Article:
President Obama's Deficit Speech: What to Watch For

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President Obama's speech on deficit reduction this afternoon represents an important public transition for the White House from audience member to protagonist in Washington's budget reform debate. The White House has proposed freezing discretionary spending and public sector salaries, suggested 10-year cuts in its budget, and designed a schedule to reform the health care system while covering tens of millions more families. But this speech is widely expected to be the first time the president addresses a more specific long-term plan to reduce our debt burden.

I'm looking for three key themes.

1. Continuity. Obama speeches often remind me of Passover dinners: Before you get to the main course, you take a moment to remember what's come before. The president will remind Americans of the recession that necessitated large deficits today. He will remind Americans of how health care reform and other actions taken by Congress and the administration have set the country on a path of prosperity and responsibility already. Although this speech has been interpreted by some analysts (me, for example) as a departure from the president's policy, Obama will try, as he always does, to connect the dots of history to show that in fact they align to lead inevitably to this speech. The theme of continuity makes it look like the White House is in control of its own message and not responding wildly to outside actors, like the conservative caucus of the Republican Party and Paul Ryan.

2. Competitiveness. Expect Obama to say something along these lines: "Deficit reduction isn't just about making the numbers work; it's about making the numbers work for Americans." Indeed, deficit reduction puts the entire budget on the operating table and it's reasonable to use this opportunity to rededicate the country toward growth by innovation. The White House has been mocked for its "win the future" theme, but still they have shown no signs of abandoning the motif of competitiveness in their budget rhetoric. As a result, expect the president to call for reinvesting in the holy trinity of education, infrastructure and experimentation.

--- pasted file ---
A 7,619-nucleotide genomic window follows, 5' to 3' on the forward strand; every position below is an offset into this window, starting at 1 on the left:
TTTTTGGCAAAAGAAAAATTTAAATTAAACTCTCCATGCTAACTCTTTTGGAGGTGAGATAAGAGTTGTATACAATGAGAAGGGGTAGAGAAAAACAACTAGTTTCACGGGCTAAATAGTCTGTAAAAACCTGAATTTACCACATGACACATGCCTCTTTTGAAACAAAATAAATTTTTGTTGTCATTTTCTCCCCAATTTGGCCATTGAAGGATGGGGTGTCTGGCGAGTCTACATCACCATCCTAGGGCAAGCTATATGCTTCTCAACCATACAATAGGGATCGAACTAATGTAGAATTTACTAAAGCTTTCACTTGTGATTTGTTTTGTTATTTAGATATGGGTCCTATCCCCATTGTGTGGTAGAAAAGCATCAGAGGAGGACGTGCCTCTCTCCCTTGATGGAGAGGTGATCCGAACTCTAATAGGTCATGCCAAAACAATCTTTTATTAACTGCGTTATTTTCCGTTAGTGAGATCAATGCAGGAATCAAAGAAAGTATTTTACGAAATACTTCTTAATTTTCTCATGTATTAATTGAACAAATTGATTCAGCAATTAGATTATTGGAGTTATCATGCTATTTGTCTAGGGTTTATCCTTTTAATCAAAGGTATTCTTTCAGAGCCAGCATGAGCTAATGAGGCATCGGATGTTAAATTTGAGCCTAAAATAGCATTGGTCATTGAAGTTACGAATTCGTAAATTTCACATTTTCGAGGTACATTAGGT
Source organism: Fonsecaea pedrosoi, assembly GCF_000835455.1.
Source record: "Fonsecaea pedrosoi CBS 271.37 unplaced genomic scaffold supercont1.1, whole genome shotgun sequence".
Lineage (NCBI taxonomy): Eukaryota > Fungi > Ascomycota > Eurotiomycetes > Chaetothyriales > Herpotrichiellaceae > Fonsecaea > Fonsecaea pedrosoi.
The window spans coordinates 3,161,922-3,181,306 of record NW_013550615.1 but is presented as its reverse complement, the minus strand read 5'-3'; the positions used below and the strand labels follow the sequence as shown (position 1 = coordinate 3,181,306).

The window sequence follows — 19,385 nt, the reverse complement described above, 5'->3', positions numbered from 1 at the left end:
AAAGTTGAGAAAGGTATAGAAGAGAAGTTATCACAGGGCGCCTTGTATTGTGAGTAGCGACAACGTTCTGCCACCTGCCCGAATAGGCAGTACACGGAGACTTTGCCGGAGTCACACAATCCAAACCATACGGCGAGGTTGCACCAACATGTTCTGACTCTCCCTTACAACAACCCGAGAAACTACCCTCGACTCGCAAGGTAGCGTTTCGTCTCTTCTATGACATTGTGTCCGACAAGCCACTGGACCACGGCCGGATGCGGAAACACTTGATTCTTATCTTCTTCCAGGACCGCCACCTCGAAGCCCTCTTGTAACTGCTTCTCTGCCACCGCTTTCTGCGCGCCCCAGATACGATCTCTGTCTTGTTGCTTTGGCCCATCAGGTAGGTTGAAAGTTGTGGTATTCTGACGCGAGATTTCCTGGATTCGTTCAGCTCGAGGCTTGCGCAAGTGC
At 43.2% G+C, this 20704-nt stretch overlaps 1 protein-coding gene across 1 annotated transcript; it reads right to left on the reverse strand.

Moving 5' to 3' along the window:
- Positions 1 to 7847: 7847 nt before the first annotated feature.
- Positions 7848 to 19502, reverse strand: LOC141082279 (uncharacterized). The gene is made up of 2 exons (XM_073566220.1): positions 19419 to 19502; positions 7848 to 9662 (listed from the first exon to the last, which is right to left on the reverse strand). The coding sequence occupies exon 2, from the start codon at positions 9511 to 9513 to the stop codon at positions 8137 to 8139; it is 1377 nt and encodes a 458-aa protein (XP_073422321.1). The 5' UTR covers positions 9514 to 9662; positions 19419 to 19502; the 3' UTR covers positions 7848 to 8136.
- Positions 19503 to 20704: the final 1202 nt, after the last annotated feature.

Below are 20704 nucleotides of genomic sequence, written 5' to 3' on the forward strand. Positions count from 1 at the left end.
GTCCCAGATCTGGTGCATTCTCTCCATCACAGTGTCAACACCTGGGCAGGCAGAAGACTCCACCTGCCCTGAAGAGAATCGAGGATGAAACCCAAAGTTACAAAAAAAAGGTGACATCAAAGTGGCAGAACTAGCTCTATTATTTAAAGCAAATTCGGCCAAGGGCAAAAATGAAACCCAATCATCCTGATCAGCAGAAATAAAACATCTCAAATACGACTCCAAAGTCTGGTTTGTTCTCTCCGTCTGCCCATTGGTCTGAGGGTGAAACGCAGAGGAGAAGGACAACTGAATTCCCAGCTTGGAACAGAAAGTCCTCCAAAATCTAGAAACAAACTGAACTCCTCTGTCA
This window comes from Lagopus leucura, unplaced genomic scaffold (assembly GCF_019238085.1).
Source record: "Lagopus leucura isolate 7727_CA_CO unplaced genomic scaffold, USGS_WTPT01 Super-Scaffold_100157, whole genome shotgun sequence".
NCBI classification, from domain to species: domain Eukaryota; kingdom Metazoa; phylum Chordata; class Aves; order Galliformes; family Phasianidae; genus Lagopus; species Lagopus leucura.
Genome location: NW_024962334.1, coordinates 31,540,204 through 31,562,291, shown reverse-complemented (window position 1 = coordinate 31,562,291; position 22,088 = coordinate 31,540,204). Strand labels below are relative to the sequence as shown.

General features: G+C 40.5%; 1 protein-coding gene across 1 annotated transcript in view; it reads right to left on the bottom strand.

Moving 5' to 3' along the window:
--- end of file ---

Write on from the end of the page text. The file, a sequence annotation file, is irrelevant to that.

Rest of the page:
3. Compromise. In the next ten years, we have to close the budget gap by trillions of dollars to insure against the possibility of a debt crisis. It makes sense to close this bridge from two sides: spending cuts and tax increases. Expect Obama to call for both, with a slight lean to the left to counter Paul Ryan's ultra-conservative plans to cut taxes and reduce entitlements for the middle class. As Sen. Michael Bennet said at a deficit event I attended at the Progressive Policy Institute yesterday, a final budget bill will have to have both Democratic and Republican support because no party has a majority in the House and super-majority in the Senate. There is no way Democrats will accept a bill that is all spending cuts, and there is no way Republicans will accept a bill that is all tax increases. It is a logical inevitability that only a compromise will reach the president's desk.

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Derek Thompson is a senior editor at The Atlantic, where he writes about economics, labor markets, and the entertainment business.

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